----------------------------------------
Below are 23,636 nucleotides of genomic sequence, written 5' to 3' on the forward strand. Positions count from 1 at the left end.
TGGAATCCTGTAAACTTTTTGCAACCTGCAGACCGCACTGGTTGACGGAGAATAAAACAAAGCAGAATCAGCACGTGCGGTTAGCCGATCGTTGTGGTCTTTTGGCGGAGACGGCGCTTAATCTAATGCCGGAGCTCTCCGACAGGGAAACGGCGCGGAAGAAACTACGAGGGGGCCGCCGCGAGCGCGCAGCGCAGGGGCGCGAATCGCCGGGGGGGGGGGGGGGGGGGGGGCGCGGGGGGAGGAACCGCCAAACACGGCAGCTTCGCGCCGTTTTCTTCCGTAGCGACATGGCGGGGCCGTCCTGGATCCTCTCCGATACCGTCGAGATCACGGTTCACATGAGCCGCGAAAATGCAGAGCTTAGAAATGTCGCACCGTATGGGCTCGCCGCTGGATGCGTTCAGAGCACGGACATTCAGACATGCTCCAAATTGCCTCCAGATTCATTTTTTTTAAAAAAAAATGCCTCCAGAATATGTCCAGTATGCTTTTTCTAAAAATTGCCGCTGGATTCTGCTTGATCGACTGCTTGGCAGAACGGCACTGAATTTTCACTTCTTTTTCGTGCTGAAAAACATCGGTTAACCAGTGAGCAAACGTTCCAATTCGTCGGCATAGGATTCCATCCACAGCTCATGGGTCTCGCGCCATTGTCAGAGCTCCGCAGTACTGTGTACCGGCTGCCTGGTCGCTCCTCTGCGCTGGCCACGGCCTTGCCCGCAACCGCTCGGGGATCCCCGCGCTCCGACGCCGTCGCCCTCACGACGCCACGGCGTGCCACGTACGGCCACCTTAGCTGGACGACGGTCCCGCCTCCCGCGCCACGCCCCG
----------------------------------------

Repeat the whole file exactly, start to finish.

Below are 23,636 nucleotides of genomic sequence, written 5' to 3' on the forward strand. Positions count from 1 at the left end.
TGGAATCCTGTAAACTTTTTGCAACCTGCAGACCGCACTGGTTGACGGAGAATAAAACAAAGCAGAATCAGCACGTGCGGTTAGCCGATCGTTGTGGTCTTTTGGCGGAGACGGCGCTTAATCTAATGCCGGAGCTCTCCGACAGGGAAACGGCGCGGAAGAAACTACGAGGGGGCCGCCGCGAGCGCGCAGCGCAGGGGCGCGAATCGCCGGGGGGGGGGGGGGGGGGGGGGCGCGGGGGGAGGAACCGCCAAACACGGCAGCTTCGCGCCGTTTTCTTCCGTAGCGACATGGCGGGGCCGTCCTGGATCCTCTCCGATACCGTCGAGATCACGGTTCACATGAGCCGCGAAAATGCAGAGCTTAGAAATGTCGCACCGTATGGGCTCGCCGCTGGATGCGTTCAGAGCACGGACATTCAGACATGCTCCAAATTGCCTCCAGATTCATTTTTTTTAAAAAAAAATGCCTCCAGAATATGTCCAGTATGCTTTTTCTAAAAATTGCCGCTGGATTCTGCTTGATCGACTGCTTGGCAGAACGGCACTGAATTTTCACTTCTTTTTCGTGCTGAAAAACATCGGTTAACCAGTGAGCAAACGTTCCAATTCGTCGGCATAGGATTCCATCCACAGCTCATGGGTCTCGCGCCATTGTCAGAGCTCCGCAGTACTGTGTACCGGCTGCCTGGTCGCTCCTCTGCGCTGGCCACGGCCTTGCCCGCAACCGCTCGGGGATCCCCGCGCTCCGACGCCGTCGCCCTCACGACGCCACGGCGTGCCACGTACGGCCACCTTAGCTGGACGACGGTCCCGCCTCCCGCGCCACGCCCCG